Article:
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A study of bugs

Creating My Own Static Site Generator

Since I take a lot of notes, rcently I thought I could edit some of my notes and turn them into a blog. I wasn't satisfied with WordPress, because it's bloated. I didn't feel like to get familiar with the settings and configurations of other static site generators either. So I decided to write my own. I named it “Lysekil”, where I visited in late March and loved it there. I published it on GitHub and provided a brief documentation.

The color scheme used in the template was borrowed from the default “Red Graphite” theme of Bear, my favorite note-taking app. (It also happens to be Andy Matuschak's favorite note-taking app. I used to dither over a few other options, including Obsidian, RemNote and RoamResearch. In the end I would always come back to Bear.)

How I made it

I used third-party Python packages to process markdown, generate the Atom feed and highlight code syntax.


Notes in Bear are in a plaintext format very similar to Markdown. Writing blogs in Markdown feels natural.

There are two Python packages available to convert Markdown files into HTML: python-markdown and python-markdown2.

I chose the latter because it allowed for eaiser integration with an extra that enables syntactic highlighting for code. It also seems easier to enable extras (or extension) in general with python-markdown2 than python-markdown.

Syntax highlighting

Both packages allow syntax highlighting using Pygments. It takes a lot more effort to enable code highlighting in python-markdown, according to their documentation.

With markdown2, I could enable “footnotes”1 and “fenced-code-blocks” extras with much ease. To my delight, the “fenched-code-blocks” work exactly the way highlighted code blocks work in Bear.


There are people on the web who call their personal websites blogs without providing an Atom or RSS feed. (I'm opinionated on this. It's not a blog if there's not a feed)

The package I used to create the Atom feed is python-feedgen. It does support both Atom and RSS. But there are tiny differences between the two. I chose Atom over RSS for no particular reason.

One hitch at this step was that Feedgen required timezone info to indicate the time of creation of entries. To make it work, we needed to pass this information using a timezone object.

This timezone object is defined in datetime package. One way you could specify a timezone prior to Python 3.9 was adding an offset to UTC using a timedelta.

Lucky for me, I've upgraded to Python 3.9.5, which provides a zoneinfo package that allows you to specify timezone info using a string, like this: ZoneInfo('Europe/Stockholm'). (The datetime package in Python 3.9.x also makes it easier to manipulate date and time in strings of ISO format.)

Blogs and pages

Blogs (or “notes”) are presented in chronological order and are organized with tags. They are grouped according to quarters of the year. Pages, on the other hand, are not presented in any timeline.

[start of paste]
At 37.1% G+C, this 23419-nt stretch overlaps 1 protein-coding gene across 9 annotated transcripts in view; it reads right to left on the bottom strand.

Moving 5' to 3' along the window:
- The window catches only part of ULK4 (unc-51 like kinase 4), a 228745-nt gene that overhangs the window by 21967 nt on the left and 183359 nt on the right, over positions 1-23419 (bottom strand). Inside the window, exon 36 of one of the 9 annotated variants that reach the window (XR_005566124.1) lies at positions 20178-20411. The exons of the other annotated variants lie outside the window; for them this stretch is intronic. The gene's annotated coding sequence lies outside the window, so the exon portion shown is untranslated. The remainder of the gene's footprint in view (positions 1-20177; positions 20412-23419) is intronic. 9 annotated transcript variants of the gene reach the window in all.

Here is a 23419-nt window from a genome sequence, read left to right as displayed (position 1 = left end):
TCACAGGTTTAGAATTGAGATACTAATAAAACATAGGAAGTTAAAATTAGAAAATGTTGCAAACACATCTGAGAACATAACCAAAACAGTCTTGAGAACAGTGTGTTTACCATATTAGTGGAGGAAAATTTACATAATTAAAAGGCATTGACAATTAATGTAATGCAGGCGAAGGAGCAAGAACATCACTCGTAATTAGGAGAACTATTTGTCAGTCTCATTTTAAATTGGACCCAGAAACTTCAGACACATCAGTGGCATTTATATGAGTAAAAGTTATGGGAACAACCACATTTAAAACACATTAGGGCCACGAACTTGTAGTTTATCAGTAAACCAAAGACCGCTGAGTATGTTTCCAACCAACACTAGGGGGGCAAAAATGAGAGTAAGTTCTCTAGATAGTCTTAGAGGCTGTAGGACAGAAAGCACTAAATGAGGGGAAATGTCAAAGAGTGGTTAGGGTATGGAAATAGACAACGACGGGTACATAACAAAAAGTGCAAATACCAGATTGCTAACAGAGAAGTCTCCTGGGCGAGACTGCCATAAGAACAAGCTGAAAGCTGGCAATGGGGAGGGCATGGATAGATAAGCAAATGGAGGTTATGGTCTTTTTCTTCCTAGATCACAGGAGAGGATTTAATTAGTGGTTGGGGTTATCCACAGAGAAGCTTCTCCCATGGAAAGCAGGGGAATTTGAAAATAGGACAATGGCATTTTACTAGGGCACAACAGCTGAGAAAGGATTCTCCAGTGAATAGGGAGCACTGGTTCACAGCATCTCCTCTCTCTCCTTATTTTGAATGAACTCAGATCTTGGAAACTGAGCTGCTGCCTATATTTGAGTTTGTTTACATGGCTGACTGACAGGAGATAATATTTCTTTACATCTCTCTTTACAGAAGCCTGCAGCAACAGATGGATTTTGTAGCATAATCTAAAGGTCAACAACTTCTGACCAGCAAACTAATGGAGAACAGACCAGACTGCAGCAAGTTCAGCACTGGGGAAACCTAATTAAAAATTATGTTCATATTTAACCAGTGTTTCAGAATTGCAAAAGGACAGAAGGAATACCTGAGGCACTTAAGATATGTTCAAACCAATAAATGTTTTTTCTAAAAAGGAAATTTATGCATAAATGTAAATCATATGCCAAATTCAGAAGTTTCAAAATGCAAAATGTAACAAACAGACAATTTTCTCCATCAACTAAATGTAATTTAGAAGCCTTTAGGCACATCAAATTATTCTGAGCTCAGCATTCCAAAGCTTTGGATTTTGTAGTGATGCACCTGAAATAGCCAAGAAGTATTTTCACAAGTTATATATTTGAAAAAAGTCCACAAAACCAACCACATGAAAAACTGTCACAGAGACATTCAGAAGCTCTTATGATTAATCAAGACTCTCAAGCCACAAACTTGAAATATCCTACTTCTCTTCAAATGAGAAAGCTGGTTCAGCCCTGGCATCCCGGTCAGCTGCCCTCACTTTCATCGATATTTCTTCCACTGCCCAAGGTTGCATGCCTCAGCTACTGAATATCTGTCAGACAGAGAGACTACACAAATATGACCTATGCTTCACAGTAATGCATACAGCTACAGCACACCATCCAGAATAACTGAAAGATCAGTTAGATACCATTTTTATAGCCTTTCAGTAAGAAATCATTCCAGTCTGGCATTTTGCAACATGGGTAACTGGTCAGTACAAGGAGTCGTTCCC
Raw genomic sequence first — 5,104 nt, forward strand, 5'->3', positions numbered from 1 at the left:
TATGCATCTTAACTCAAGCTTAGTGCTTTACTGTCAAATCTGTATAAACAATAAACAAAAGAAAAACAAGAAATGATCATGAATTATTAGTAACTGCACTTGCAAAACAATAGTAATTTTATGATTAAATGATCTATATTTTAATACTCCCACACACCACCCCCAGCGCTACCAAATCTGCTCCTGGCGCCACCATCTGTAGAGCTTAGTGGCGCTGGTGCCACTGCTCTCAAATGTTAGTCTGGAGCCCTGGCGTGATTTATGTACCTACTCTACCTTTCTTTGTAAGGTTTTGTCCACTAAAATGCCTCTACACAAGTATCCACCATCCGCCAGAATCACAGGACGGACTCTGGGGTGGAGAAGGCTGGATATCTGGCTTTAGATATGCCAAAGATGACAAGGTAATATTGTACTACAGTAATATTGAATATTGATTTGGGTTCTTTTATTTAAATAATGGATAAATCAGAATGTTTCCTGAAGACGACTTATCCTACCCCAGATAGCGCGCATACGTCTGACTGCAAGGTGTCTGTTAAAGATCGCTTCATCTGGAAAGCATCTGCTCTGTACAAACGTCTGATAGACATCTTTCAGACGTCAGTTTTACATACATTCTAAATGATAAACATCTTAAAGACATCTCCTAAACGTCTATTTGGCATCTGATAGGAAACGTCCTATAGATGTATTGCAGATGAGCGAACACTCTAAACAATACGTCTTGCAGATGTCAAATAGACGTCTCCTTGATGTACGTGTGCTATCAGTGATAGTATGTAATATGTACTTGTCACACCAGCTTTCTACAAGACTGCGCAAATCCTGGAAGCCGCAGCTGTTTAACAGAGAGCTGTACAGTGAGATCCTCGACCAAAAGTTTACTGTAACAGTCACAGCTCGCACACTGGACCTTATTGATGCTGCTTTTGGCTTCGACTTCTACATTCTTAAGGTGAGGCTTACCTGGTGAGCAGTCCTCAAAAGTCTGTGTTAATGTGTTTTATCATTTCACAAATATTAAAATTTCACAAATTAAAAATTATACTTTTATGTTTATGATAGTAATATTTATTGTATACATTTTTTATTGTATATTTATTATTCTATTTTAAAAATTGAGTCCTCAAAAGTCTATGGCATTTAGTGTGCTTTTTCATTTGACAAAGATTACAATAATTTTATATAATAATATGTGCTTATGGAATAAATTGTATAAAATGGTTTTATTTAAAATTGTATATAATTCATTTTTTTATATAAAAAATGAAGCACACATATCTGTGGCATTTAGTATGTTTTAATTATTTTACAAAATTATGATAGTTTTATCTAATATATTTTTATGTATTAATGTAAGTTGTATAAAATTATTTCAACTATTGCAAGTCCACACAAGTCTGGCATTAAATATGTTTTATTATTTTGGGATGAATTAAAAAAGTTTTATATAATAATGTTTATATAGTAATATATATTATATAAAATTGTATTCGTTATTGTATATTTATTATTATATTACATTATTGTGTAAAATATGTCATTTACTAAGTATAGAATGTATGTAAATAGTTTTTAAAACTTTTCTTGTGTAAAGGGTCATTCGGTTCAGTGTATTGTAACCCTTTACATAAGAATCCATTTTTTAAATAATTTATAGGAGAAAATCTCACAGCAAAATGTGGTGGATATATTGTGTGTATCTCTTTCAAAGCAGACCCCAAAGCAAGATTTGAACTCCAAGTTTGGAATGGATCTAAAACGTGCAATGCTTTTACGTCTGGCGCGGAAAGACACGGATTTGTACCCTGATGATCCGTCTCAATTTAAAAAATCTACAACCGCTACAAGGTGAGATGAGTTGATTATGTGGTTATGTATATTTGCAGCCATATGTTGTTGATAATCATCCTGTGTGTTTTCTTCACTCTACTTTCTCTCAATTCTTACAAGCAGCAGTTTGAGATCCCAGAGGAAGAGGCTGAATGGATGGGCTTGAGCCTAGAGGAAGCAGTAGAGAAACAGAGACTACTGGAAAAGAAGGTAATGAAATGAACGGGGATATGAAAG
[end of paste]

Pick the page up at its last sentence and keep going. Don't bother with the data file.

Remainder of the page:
If you look at the source code, you'd see the implementation of this part is not particularly “DRY”.


I used SCSS to write the CSS sheetsheet. SCSS allowed nesting CSS selectors and that makes it a lot easier to organize your CSS file.

I tried adding animation effects for the header using JavaScript. I relied on window.onscroll event and it was a bad idea.

It did work on my MacBook Pro, iPhone and iPad. But because of the offset of scrolling on the y-axis and the difference between widths of shown elements, this doesn't work when the page is not long enough for certain screens.

When the page is not long enough, as the user scrolls up, there isn't an unambiguously large offset that triggers the change of width that can persist. Not to mention the (at least theoretical) performance issue caused by too many function calls as the page goes up. (This in itself can be talked about in more detail.)

I then tried using { position: sticky } to place the navigation bar on top of the article page. It did look nice. But since it's rather easy to navigate around here, letting the navigation bar take up too much space at the expense of reading experience didn't feel right. This was especially true on a smartphone.

What I did wrong

I began working on this SSG on a whim, without clearly planning out what functions I wanted and how I'd like to achieve them.

At the beginning I thought a single script that converted a bunch of .md files to HTML would do. I ended up with a template that consists of HTML code snippets sprinkled across six helper functions. (If anyone wants to create a new template for this SSG, I would recommend not to. LOL.)

To organize timelines, tags and archive groupings, I ended up creating two classes for content (notes and pages) and three classes for listings (tags, archive groupings and the home pagination). Had I planned it beforehand, with more proper inheritance, the classes would have looked DRY-er.

  1. Titta! Detta är en fotnot. (Look! This is a footnote.